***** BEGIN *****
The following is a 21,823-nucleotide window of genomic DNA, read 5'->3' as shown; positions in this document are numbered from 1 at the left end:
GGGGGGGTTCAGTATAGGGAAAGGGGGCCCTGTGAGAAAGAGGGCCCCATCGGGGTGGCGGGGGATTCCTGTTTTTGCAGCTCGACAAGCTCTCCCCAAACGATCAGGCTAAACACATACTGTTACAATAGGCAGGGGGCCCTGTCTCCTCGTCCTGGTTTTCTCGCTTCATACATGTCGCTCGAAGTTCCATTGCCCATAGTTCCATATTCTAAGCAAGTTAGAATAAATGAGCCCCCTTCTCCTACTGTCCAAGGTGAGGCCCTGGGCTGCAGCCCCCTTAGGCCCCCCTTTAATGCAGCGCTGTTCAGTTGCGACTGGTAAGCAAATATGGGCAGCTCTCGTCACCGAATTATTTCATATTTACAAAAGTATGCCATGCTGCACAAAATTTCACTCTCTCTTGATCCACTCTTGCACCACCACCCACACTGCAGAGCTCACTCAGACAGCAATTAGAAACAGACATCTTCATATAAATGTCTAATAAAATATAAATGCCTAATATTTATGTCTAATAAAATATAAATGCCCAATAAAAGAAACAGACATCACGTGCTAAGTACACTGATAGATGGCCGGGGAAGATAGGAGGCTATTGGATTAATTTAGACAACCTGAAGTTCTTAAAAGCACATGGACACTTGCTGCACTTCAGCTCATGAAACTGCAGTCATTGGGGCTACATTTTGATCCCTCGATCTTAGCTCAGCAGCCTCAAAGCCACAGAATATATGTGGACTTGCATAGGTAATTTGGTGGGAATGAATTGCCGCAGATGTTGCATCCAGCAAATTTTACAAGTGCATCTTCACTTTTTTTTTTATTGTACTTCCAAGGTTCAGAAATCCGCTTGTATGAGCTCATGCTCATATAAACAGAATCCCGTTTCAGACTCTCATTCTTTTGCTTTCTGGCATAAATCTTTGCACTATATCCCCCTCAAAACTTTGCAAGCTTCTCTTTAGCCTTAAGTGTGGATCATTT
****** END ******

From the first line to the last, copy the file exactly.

The following is a 21,823-nucleotide window of genomic DNA, read 5'->3' as shown; positions in this document are numbered from 1 at the left end:
GGGGGGGTTCAGTATAGGGAAAGGGGGCCCTGTGAGAAAGAGGGCCCCATCGGGGTGGCGGGGGATTCCTGTTTTTGCAGCTCGACAAGCTCTCCCCAAACGATCAGGCTAAACACATACTGTTACAATAGGCAGGGGGCCCTGTCTCCTCGTCCTGGTTTTCTCGCTTCATACATGTCGCTCGAAGTTCCATTGCCCATAGTTCCATATTCTAAGCAAGTTAGAATAAATGAGCCCCCTTCTCCTACTGTCCAAGGTGAGGCCCTGGGCTGCAGCCCCCTTAGGCCCCCCTTTAATGCAGCGCTGTTCAGTTGCGACTGGTAAGCAAATATGGGCAGCTCTCGTCACCGAATTATTTCATATTTACAAAAGTATGCCATGCTGCACAAAATTTCACTCTCTCTTGATCCACTCTTGCACCACCACCCACACTGCAGAGCTCACTCAGACAGCAATTAGAAACAGACATCTTCATATAAATGTCTAATAAAATATAAATGCCTAATATTTATGTCTAATAAAATATAAATGCCCAATAAAAGAAACAGACATCACGTGCTAAGTACACTGATAGATGGCCGGGGAAGATAGGAGGCTATTGGATTAATTTAGACAACCTGAAGTTCTTAAAAGCACATGGACACTTGCTGCACTTCAGCTCATGAAACTGCAGTCATTGGGGCTACATTTTGATCCCTCGATCTTAGCTCAGCAGCCTCAAAGCCACAGAATATATGTGGACTTGCATAGGTAATTTGGTGGGAATGAATTGCCGCAGATGTTGCATCCAGCAAATTTTACAAGTGCATCTTCACTTTTTTTTTTATTGTACTTCCAAGGTTCAGAAATCCGCTTGTATGAGCTCATGCTCATATAAACAGAATCCCGTTTCAGACTCTCATTCTTTTGCTTTCTGGCATAAATCTTTGCACTATATCCCCCTCAAAACTTTGCAAGCTTCTCTTTAGCCTTAAGTGTGGATCATTT